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Clinical Summary

Pupil size is controlled in the midbrain, from which efferent nerves travel to both pupils, resulting in symmetric pupils, even with a unilateral light stimulus. The perception of the light stimulus, however, may be decreased by disease within anterior visual structures such as the retina, optic nerve, chiasm, optic tract, and midbrain pathways. With diminished afferent stimulation, less light is “perceived,” and pupil contraction diminishes (ie, dilates) as a result. In this situation, the affected side is said to demonstrate an afferent pupillary defect (APD).

An APD is best appreciated by the swinging flashlight test, which discloses differences in afferent stimuli between the two eyes. A flashlight is directed onto one pupil and then the other. The normal response is a prompt constriction. (Generally, this is followed by a slight “release” dilation.) During the brief interval required to move the light from one to the other eye, both pupils begin to dilate. Thus, under normal circumstances, when the light reaches the second eye, reflex constriction again occurs. With a diseased eye or pathway, the diseased side perceives less light and the midbrain therefore sets the pupil size to be larger, and as a result, the pupils dilate (or continue to dilate following the “release” dilation).

Although sensitive, the swinging flashlight test is not specific, since the pathology may be anywhere in the visual pathway from the retina to the midbrain. The test cannot distinguish between unilateral afferent disease and asymmetric bilateral disease. Typically, a positive finding indicates optic nerve disease such as ischemic optic neuropathy, optic neuritis (including that seen with multiple sclerosis), retrobulbar optic neuritis, and glaucoma.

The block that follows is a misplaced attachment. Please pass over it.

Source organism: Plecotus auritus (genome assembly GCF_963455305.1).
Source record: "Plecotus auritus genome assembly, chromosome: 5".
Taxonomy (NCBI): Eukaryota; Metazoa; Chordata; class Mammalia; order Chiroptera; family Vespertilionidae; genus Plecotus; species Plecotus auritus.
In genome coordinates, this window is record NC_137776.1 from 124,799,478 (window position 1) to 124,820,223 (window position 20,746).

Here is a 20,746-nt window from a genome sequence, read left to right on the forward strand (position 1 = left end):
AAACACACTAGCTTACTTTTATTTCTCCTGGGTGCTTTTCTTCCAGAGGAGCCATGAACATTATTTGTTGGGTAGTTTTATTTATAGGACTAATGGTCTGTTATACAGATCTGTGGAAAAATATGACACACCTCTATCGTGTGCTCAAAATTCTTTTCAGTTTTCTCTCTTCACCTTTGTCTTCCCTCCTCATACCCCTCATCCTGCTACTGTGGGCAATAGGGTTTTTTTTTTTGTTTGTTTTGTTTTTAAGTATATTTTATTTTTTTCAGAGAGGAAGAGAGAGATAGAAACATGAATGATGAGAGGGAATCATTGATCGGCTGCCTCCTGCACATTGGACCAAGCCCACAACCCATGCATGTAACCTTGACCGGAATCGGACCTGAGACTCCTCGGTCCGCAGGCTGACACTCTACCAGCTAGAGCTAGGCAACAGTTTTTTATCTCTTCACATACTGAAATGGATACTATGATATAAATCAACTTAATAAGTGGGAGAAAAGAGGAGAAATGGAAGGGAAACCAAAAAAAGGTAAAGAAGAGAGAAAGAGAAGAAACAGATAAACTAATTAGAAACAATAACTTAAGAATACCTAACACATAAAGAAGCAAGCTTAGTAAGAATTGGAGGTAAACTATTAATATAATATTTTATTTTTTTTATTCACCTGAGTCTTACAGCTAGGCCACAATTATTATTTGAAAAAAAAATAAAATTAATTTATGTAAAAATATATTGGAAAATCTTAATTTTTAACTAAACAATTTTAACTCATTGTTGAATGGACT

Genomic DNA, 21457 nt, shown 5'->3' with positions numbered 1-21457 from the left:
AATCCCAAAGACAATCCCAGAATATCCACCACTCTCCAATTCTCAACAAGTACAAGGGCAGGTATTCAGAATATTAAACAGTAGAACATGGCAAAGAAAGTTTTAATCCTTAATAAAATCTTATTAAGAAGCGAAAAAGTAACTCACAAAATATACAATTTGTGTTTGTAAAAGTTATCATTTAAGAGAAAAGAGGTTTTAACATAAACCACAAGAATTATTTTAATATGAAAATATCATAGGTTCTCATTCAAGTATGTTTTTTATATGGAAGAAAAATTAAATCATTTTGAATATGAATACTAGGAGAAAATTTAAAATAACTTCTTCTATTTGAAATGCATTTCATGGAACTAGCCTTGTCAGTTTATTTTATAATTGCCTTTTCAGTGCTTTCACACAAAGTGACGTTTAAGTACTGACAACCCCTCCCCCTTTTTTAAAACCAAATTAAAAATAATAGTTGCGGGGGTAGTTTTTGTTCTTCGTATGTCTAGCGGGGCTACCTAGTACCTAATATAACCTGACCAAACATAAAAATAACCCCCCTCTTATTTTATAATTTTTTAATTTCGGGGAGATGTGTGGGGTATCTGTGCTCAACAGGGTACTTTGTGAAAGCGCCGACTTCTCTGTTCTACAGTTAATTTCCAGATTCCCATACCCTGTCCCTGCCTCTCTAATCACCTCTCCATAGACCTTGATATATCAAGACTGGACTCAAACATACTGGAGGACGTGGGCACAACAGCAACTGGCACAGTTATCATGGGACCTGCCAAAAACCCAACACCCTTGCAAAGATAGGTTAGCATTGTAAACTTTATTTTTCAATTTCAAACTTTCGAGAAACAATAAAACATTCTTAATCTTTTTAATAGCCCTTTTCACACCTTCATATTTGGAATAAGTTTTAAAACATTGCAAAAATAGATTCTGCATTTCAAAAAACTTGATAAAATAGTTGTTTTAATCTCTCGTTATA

Afferent Pupillary Defect. Schematic representation of an afferent pupillary defect (APD) due to neurologic lesion in the anterior visual pathway.

Management and Disposition

The finding of an afferent pupillary defect is nonspecific. A fundoscopic exam may show occlusion of the central retinal vein or central retinal artery or a dense hemorrhage in the vitreous. Otherwise, a neurologic evaluation (history, physical examination, and computed tomography [CT] scan) is important to assess for treatable conditions. In the absence of gross ocular or neurologic disease, a clinically stable patient may be discharged from the ED with ophthalmology follow-up.


  1. An APD does not cause anisocoria because any change in light input results in a bilaterally symmetric output from the midbrain.

  2. In the swinging flashlight test, both pupils will dilate when the flashlight moves from the normal pupil to the affected pupil, since pupil size is centrally mediated in the midbrain.

  3. Bilaterally symmetric disease produces no APD, since the basis for the swinging flashlight test is asymmetry of disease.

  4. A dense vitreous hemorrhage is capable of producing a mild defect. Lesser ocular pathology such as branch retinal vein or ...

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